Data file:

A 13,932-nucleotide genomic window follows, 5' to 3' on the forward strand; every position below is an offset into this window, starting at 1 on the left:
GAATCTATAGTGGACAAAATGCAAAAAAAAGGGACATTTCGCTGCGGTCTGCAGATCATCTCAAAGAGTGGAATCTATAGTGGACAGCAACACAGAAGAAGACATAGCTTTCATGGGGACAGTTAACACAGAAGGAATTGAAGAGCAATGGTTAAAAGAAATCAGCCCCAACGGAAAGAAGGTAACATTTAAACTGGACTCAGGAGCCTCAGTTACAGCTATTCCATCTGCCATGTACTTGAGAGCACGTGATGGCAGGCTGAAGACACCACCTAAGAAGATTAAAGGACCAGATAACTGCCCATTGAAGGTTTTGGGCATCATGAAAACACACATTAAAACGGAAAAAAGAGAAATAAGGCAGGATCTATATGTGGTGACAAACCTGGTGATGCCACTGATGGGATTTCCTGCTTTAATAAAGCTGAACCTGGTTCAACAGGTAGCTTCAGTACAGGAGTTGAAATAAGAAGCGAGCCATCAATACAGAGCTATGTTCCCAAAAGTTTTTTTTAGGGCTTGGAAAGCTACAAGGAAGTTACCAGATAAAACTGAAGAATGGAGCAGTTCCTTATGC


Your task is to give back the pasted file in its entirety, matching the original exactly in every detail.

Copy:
A 13,932-nucleotide genomic window follows, 5' to 3' on the forward strand; every position below is an offset into this window, starting at 1 on the left:
GAATCTATAGTGGACAAAATGCAAAAAAAAGGGACATTTCGCTGCGGTCTGCAGATCATCTCAAAGAGTGGAATCTATAGTGGACAGCAACACAGAAGAAGACATAGCTTTCATGGGGACAGTTAACACAGAAGGAATTGAAGAGCAATGGTTAAAAGAAATCAGCCCCAACGGAAAGAAGGTAACATTTAAACTGGACTCAGGAGCCTCAGTTACAGCTATTCCATCTGCCATGTACTTGAGAGCACGTGATGGCAGGCTGAAGACACCACCTAAGAAGATTAAAGGACCAGATAACTGCCCATTGAAGGTTTTGGGCATCATGAAAACACACATTAAAACGGAAAAAAGAGAAATAAGGCAGGATCTATATGTGGTGACAAACCTGGTGATGCCACTGATGGGATTTCCTGCTTTAATAAAGCTGAACCTGGTTCAACAGGTAGCTTCAGTACAGGAGTTGAAATAAGAAGCGAGCCATCAATACAGAGCTATGTTCCCAAAAGTTTTTTTTAGGGCTTGGAAAGCTACAAGGAAGTTACCAGATAAAACTGAAGAATGGAGCAGTTCCTTATGC